In her book, Hristov does make a convincing argument that Colombia’s notorious death squads are inherently linked to maintenance of the country’s extreme economic inequality. Particularly since the neoliberal reforms of the 1990s that have increased poverty, Colombia’s poor continue to resist their oppression in many different ways. In response, state repression on a variety of levels is needed to terrorize unarmed social movements and other community groups and activists.

Throughout Blood & Capital, Hristov seeks to expose the rational motivations behind state violence for capitalism’s economic elites in the US and Colombia. In meticulous detail, Hristov shows how the super-rich benefit from state repression and how the violators of human rights have essentially become immune from any consequences for their actions. If death squads are truly to be abolished in Colombia, we must look honestly at how and why they exist today. Hristov’s new book is a powerful tool for exposing who truly calls the shots.

Neoliberalism or neopoverty?

Hristov asserts that “it is not a mere coincidence that during the era of accelerated neoliberal restructuring, the deterioration in the living conditions of the working majority has been accompanied by an increase in the capabilities and activities of military, police, and paramilitary groups, as well as the portrayal of social movements as forces that must be monitored, silenced, and eventually dismantled.”

I don’t know if it’s fair to blame this atrocity on neoliberal ideology. But surely this helps make the case against prohibiting drugs. You’re only creating crime instead of discouraging it.

Hello World

Hello world! I would like to introduce myself. My name is Matthew Ramsden and thanks to the generosity of the founders of this blog, I have been appointed as a new writer and contributor to Kids Like You And Me. Well, my posts will pretty much be the same as what the other writers post; CD and movie reviews, political opinions, anecdotes about my life etc. However, I will also add whatever I know about live theatre if any drama kids read this (REPRESENT!!!) So that’s about it. I want to thank the founders of Kids Like You And Me again for adding me. I’m sure this will be an interesting experience. In the words of the great journalist Edward R. Murrow, “Good night and good luck.”

Dell Sucks…A Problem With PM Corps.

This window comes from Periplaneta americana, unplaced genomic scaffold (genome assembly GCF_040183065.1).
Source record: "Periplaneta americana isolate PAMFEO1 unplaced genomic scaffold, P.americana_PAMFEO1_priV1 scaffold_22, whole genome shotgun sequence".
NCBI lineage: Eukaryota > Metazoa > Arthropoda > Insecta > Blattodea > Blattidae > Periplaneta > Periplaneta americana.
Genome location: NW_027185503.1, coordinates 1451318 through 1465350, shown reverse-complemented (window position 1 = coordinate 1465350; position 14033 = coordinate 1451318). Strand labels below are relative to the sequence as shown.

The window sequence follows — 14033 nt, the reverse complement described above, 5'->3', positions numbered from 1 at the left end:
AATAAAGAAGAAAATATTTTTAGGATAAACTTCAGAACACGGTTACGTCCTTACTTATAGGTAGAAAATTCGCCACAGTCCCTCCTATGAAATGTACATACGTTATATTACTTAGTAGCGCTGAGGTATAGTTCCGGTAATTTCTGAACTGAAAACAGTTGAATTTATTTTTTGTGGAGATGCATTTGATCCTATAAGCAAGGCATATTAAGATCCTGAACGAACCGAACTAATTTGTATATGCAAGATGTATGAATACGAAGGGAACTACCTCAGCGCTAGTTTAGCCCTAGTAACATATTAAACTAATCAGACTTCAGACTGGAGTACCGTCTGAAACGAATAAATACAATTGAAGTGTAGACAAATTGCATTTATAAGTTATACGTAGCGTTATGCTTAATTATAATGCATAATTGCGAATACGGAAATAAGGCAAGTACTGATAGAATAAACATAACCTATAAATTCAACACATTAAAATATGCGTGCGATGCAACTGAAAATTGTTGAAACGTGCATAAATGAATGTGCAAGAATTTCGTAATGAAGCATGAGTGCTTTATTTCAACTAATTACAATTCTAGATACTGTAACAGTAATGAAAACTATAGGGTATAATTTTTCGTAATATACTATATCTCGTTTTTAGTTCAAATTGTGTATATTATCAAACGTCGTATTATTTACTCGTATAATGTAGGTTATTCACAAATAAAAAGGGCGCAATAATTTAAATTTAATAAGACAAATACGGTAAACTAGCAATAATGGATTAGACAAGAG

This isn’t really a thorough, ground breaking analysis but…profit maximizing corporations suck. There is no excuse and here’s why: Dell, maybe you own a computer made by these guys, utilizes a strategy called 3-7. It’s pretty simple, three out of ten computers are efficiently produced and are expected to be immune from any major problems. The other seven computers will be prone to problems and will require some kind of repair work. This business model works out wonderfully for Dell because people who encounter a computer that requires repair will send it back for service (back to India where the repair will be incredibly cheap) OR buy another computer (Dell hopes it’s one of their “3” models that costs only $500) all together, figuring it’s too much of a hassle to wait for a repair. Dell doesn’t mind repairing computers or assisting people in their difficulties. Their cheaply manufactured products will make them a shit load of money in sales and cost them only slightly in expenses and production. This kind of profiting off of bad things happening is not uncommon. It’s been around for years — the automotive industry has been a consistent example over the years of purposely making shoddily and unsafe parts and accessories. That’s because the cost of repair (paying damages to victims of an “accident” OFTEN subsidized by the government through TAXPAYER monies) is minutely important relative to profit, which will always be there. It can and has been argued that many industries make money off of bad things happening. And honestly I don’t feel like I am in the business to propose a lasting solution to this terrible problem. Social business is a start, perhaps most feasible in an industrial age like ours.